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Author Topic: maker lab project for teens  (Read 1086 times)
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hairystrawberry
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« on: July 06, 2017, 04:52:36 PM »

our local science museum has a classic CL model plane.  looking for suggestions of whether covert to electric or keep with the current torp19 & scrounge for parts (if the engine will even run with minimal effort).  i can provide pictures if it helps...new to model planes & open to suggestions.
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ffkiwi
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« Reply #1 on: July 06, 2017, 05:50:19 PM »

www.brodak.com   is a one stop shop for most things control line-whether IC or electric  (other than pure C/L speed items!)

 ChrisM
 'ffkiwi'
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PB_guy
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« Reply #2 on: July 06, 2017, 08:37:11 PM »

Nothing attracts attention like the roar (and the smell) of an alcohol-fueled engine. Those silent electrics have to be seen to be heard.
ian
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TimWescott
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« Reply #3 on: July 06, 2017, 11:58:47 PM »

What do you wish to DO with this airplane?

If it's old enough to have a Torp on it, then it's probably best hung up in, well, a museum.  If you want something to teach kids how to fly planes then you need something that can be crashed multiple times.
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Hepcat
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« Reply #4 on: July 07, 2017, 07:58:42 AM »

Hairy Strawberry.
I think you probably want to give a litle more explanation of what you are talking about because the young men in Hippocket are at least 60 and we all speak a different language to youngsters.  I thought I knew what a museum was but I still Googled it (honestly) and it was what I thought it was, a place to store old objects so that people can see what life was like at that period.  So the answer is obvious the control liner must be left as it is as a record of history.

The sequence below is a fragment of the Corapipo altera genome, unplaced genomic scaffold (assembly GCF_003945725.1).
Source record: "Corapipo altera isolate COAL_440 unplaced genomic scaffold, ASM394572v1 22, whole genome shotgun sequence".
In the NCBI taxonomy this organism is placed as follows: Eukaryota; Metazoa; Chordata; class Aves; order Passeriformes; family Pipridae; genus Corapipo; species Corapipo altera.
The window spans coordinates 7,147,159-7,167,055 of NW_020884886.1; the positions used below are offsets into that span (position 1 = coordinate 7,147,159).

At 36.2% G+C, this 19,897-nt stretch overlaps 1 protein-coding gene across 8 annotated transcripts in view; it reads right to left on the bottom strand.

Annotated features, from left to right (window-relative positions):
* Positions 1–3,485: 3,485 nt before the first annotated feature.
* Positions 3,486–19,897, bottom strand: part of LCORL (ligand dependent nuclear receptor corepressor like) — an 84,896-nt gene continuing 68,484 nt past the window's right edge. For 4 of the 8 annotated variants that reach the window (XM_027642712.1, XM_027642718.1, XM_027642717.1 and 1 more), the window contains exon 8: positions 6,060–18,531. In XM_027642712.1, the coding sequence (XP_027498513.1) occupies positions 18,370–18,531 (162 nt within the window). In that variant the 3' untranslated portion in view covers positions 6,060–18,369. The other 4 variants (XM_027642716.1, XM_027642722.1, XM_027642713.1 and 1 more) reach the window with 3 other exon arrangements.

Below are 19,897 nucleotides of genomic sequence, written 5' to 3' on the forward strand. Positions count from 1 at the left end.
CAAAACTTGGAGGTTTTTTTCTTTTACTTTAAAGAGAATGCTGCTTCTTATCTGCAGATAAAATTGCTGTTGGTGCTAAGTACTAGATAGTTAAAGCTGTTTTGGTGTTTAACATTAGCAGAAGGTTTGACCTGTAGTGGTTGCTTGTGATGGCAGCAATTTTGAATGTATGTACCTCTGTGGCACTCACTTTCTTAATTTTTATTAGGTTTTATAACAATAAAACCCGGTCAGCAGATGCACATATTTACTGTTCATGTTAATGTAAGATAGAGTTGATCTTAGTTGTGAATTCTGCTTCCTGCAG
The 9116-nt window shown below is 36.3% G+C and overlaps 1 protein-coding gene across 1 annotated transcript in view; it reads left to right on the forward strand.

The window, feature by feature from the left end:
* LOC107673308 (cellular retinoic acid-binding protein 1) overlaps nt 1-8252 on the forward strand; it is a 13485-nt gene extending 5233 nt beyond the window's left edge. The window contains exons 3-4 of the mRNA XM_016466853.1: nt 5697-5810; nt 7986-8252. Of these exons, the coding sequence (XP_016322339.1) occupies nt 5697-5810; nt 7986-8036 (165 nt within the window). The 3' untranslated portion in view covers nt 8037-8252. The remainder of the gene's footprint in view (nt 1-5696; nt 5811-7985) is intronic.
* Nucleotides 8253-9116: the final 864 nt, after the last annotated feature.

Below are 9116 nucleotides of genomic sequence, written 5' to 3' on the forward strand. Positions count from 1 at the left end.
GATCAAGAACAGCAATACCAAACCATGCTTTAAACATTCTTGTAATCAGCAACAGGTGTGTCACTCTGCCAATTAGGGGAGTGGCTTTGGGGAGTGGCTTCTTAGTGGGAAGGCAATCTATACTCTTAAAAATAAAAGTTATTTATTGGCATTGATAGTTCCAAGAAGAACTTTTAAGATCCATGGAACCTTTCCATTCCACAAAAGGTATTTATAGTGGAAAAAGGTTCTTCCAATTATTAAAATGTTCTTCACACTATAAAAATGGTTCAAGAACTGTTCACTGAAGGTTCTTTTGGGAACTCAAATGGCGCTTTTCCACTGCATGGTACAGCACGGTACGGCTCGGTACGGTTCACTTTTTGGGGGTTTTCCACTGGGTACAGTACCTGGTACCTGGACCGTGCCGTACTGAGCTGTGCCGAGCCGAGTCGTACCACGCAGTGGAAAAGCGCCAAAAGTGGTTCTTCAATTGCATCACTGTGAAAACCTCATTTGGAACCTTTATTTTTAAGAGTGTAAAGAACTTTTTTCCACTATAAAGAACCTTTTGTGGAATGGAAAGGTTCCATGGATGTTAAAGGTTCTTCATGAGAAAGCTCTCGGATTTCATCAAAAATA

I then spotted more in the heading, 'maker lab project for teens'.  This meant nothing to me.  I had heard of the ''Ovalteenies' of course but I could not see a connexion, so it was back to Google. If I understand correctly this is a worthy attempt, by people whose business is education, to encourage young people to look at how things were done in the past and see if they can make improvements.  Over to you at this point, Hairy Strawberry if I am not on the right lines.
If I am then I think the idea of changing the Dirty, Smelly, Noisy internal combustion engine for a Clean,Odourless,Quiet,Controllable electric motor is an excellent example of the Maker Lab suggestion.
John
   
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USch
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« Reply #5 on: July 07, 2017, 09:23:49 AM »

Just my 2 pence worth....
If it is a classic CL it means it was build to withstand the heavy vibrations of the Torpedo 19 engine. That means hefty motor bearers to transmit the vibration to the whole airframe. Surely the airframe is not on the light side and let alone that most probably the fuselage is soaked with oil. So any maggior surgery is more work than building a new one to the idea of Tim Wescott, the young guys will learn more and have more fun building new models from scratch.

Hang it on the ceiling.

Urs
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F4FGuy
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« Reply #6 on: January 10, 2018, 01:55:05 AM »



  I kind of agree with Urs, but for different reasons. The resurrection of a piece of history is good, but why then put it at risk by trying to fly it with no one having any experience?  The kids (and instructors) will learn far more and will have more sense of accomplishment, if they build and fly their own planes.